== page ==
London - Women in South Sudan have suffered unprecedented levels of sexual violence in the last two years, including abduction, rape, forced marriage and murder as civilians became targets of merciless ethnic warfare, the head of the Red Cross mission there has said.
“We went to one village to distribute aid and (our teams) were told they had been attacked some days earlier and 90 women had been abducted. After several days only about 60 of them came back,” said Franz Rauchenstein, the outgoing head of the International Committee of the Red Cross delegation.
The latest turbulent chapter in South Sudan's four years of independence erupted in December 2013, after a power struggle between President Salva Kiir and his former deputy, Riek Machar, revived tensions between Kiir's Dinka and Machar's Nuer people.
The tensions led to a civil war that has threatened to spill over into the wider East African region, despite successive ceasefires.
Rauchenstein, 53, who began his posting in April 2014, said he had been shocked by the intensity of the looting and violence that have put traditional livestock herding at risk and driven millions to the brink of starvation in the drought-prone region.
“Civilians have been directly targeted. The people are collateral damage of the attacks. Houses are burned, properties destroyed and so the people are literally running for their lives,” Rauchenstein said in an interview with the Thomson Reuters Foundation in London.
“What is new in this conflict is that women have been attacked while they have been seeking refuge on the islands,” said Rauchenstein, referring to the remote hideouts in swamps where traumatised civilians hide during attacks.
“Those who are abducted may be forcefully married, enslaved or killed,” Rauchenstein said.
Both parties to the conflict have committed violations of international humanitarian law and gross human rights abuses, including mass killings, rape and other forms of sexual violence, Amnesty International reported in August.
Human rights groups have also pointed to cases of gang rape, of pregnant women being cut open and of women being raped using wooden sticks or plastic bottles.
The ICRC, a neutral actor in conflict zones, has not commented on who is to blame, preferring to train the warring sides in humanitarian law, urging them to halt attacks on civilian populations to allow aid distribution to continue.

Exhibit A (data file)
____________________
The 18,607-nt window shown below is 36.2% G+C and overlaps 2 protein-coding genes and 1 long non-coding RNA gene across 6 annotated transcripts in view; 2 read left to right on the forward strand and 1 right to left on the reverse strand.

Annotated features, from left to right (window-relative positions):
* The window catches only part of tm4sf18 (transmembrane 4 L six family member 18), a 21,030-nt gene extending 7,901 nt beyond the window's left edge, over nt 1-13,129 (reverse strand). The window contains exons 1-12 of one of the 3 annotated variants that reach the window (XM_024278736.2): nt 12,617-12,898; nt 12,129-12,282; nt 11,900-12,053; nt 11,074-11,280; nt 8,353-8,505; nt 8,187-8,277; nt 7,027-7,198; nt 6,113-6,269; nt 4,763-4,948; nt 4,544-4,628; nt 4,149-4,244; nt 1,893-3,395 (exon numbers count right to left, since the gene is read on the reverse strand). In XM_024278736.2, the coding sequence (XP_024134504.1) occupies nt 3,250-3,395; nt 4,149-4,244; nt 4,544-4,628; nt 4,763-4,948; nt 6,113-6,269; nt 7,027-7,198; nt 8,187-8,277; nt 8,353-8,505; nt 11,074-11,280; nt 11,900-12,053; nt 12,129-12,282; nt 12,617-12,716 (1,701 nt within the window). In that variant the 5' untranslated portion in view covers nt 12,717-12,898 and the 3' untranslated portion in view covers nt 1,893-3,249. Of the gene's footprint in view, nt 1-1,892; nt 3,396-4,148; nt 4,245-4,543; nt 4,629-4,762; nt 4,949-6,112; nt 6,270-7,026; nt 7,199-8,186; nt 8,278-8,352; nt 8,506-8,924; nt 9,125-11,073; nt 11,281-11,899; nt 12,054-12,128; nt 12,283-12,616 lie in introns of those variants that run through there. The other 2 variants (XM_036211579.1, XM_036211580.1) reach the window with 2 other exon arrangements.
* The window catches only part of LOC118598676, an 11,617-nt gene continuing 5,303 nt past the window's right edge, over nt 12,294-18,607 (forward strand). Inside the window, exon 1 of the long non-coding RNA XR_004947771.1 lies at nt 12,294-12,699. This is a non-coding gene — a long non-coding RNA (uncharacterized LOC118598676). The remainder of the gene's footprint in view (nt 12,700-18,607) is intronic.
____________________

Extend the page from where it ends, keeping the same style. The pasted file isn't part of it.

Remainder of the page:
“The danger is that when you gather 1 000 families for a food distribution, people move with their cattle. This risks attracting the warring parties, so it's a race against time - we have to ensure we are not adding to the problem,” said Rauchenstein, who has also led ICRC missions to Liberia, Afghanistan and the Democratic Republic of Congo.
“After a (cattle) raid we have asked the population 'were we to blame?' and they said no, the looters would have come anyway.”
Reaching civilians is hampered by the way feared rebel factions, such as the White Army - made up largely of Nuer youths who dust their bodies with ash - merge with the communities, farming by day and fighting by night, aid workers have reported.
Rebel spokesmen have denied in the past that the White Army was controlled by Machar.
Kiir and Machar signed an internationally brokered peace accord in August, in a bid to end the violence, with Machar due to become First Vice President as part of the deal, but it has not halted the atrocities.
In the nothern town of Leer, in oil-producing Unity State, armed robberies forced the ICRC and medical charity Médecins Sans Frontières (MSF) to suspend activities earlier this week.
“It is lucky nothing happened to our team,” said Rauchenstein.
He said the crisis had affected his staff in other areas too.
“In May, two of our staff were hiding with their families in the swamps. When we finally managed to evacuate them in July they were totally emaciated and must have lost 10 kilogrammes. It was very shocking,” Rauchenstein said.
Gathering testimony from victims is difficult, with women fearing they will be stigmatised if they admit to being raped, said Rauchenstein, who has now completed his South Sudan mission.
“The challenge is to get women to come to sexual violence support services in clinics and hospitals where they can feel supported,” he said.